• People read 20% to 30% slower online. But they read about 30-milliseconds-a-word slower on mobile devices than they do on desktops.
  • Attention spans on mobile devices are 50% shorter than on laptops. So while mobile reading takes longer, people spend less time on a page when reading on their phones.

How do you avoid overwhelming mobile visitors?

Learn three tweaks that will increase webpage usability by up to 124%.

In this session, you will learn proven-in-the-lab best practices for increasing webpage usability up to 124%. Specifically, you’ll learn how to:

  • Pass The 1-2-3-4-5 Rule for online paragraphs. Tip: Test it on your smartphone for best results.
  • Increase usability by 58% with one simple step.
  • Make long webpages easier to read on a smartphone with three quick tips.
  • Use a cool — free! — tool for testing your webpage’s clarity. Get a paragraph-by-paragraph analysis of ways you can measurably increase readability.
  • Avoid The Mobile Paradox: The No. 1 activity for mobile users is wasting time. But mobile users get “visibly angry” at verbose sites that waste their time. How do you avoid enraging readers?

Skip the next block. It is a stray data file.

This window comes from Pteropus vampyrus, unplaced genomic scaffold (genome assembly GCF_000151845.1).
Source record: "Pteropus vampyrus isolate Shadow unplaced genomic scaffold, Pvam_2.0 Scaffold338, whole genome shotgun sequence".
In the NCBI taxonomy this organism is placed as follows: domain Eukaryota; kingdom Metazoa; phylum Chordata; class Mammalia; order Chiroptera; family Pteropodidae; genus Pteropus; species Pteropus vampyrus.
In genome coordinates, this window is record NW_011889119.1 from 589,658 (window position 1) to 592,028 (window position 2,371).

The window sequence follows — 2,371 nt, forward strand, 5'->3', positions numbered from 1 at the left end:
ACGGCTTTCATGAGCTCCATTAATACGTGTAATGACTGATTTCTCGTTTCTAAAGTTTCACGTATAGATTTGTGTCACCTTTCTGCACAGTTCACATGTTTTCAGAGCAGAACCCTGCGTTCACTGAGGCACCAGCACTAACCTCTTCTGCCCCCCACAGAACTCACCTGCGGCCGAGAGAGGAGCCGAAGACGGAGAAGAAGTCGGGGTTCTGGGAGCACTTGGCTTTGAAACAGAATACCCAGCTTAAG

“This was the best writing workshop I’ve ever taken. It was packed with best practices backed up by research.”
— Liz Carmack, senior communications specialist, Texas Association of Counties
Liz Carmack

Get a Web-Writing Workout With Wylie

Build your writing muscles – and make your webpage oh, so attractive

In the crunch of writing headlines and meeting deadlines, it sometimes seems as if there’s not enough time to pause and consider how you’re doing. But in our practice sessions, you’ll get a great opportunity for reflection and improvement.

Get a Web-Writing Workout With Wylie

Bring your laptop and a story to work on. You’ll get a chance to write and rewrite, get and give feedback, and leave with a totally rewritten piece. In these practice sessions, you’ll:

  • Master the techniques you learn in the workshop by applying them immediately. (That’s how we put the “Master” in the Master Class!)
  • Gain valuable insights on your work from your peers and from Ann.
  • Learn to analyze and improve others’ writing — the best skill you can develop for editing others or improving your own work.

Make Ann your personal writing coach.

“Ann’s information was relevant and important for success, for writing for device reading. Run, don’t walk to her session.”
— Sandra Knight, APR, corporate communications leader and strategist, Smith Group JJR
Sandra Knight

2. Stop battling reviewers in the approval process …